Molly was able to find work with the A-J Gold Mine Co. soon after he arrived, working as a blaster and driller. His weekends and evenings were spent helping Chester finish his house for the first several months in Juneau, but after Chester’s wife Ann and daughters, Alice and Barbara, arrived in the following spring and settled into their new home, Molly had some leisure time to participate in local sports activities. In the fall of 1924, he played basketball for the Collegians Team in the newly organized City Basketball League. In the summer, he played baseball. In Juneau during the late 20’s and early 30’s, baseball was the major sport in town and they played baseball from May to August. The City baseball park was located where the U.S. Federal Building is today and the bleachers were always full. Molly played for several teams over the years. His brother Chester also played baseball and they looked so much alike, there was often confusion as to who was who on the ball field.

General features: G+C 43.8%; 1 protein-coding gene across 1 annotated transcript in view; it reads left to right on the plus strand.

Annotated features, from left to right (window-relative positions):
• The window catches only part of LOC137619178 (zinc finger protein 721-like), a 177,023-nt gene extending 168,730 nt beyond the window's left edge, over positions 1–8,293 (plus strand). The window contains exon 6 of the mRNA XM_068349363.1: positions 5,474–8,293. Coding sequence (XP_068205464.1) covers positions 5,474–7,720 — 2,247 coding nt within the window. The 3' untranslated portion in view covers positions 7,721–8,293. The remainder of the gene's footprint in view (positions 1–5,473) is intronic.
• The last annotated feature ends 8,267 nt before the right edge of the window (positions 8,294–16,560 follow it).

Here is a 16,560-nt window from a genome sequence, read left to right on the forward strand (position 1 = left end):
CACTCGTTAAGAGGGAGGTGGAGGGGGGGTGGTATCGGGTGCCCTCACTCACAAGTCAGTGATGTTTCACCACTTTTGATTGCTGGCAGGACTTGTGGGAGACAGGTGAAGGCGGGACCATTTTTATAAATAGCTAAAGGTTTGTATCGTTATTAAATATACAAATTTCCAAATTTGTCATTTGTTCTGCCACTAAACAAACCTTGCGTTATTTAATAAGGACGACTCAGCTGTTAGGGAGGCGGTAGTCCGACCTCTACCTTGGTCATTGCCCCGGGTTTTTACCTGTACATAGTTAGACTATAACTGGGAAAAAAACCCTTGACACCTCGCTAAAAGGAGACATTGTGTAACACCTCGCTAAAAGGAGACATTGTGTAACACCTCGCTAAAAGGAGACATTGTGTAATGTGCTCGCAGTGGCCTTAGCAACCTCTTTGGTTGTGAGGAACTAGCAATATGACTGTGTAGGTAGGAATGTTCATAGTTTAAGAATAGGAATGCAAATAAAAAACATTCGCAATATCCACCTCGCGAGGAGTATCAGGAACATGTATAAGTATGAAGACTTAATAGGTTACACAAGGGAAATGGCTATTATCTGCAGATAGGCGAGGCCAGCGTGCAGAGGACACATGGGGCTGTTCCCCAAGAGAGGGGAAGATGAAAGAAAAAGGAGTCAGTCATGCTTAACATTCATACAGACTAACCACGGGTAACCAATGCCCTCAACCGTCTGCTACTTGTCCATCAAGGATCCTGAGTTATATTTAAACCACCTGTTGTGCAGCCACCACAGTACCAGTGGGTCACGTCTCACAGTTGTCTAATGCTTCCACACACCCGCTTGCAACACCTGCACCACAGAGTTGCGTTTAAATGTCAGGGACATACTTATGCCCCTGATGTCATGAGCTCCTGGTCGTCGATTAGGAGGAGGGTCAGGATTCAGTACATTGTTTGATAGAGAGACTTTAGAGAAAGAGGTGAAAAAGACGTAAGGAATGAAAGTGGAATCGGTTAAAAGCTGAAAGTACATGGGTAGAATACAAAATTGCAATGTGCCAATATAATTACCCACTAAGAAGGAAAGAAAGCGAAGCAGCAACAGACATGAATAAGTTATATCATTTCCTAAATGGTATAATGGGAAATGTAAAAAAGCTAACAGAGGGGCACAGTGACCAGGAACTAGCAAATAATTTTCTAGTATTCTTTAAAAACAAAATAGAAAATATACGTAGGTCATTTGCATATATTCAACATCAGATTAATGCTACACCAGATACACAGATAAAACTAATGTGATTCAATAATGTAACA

Towards the end of 1926, Molly purchased a piece of land on Auke Lake (near the present day U. of Alaska Southeast) and spent the next few years of his spare time building one of the early log cabins on the Lake. Ham and Helen Campen and Tom and Sandy Selby were neighbors.

In 1928, Molly married Janice Lillian Lowe, a local high school teacher from Council, Idaho. Their first home was in the Spickett Apartments on Fifth and Franklin Street. Two years later, their first child, Sheila, was born and the family moved to the nearly completed cabin at Auke Lake. Molly had bought a Model A Ford with rumble seat for transportation over the narrow dirt road connecting Juneau to Auke Lake.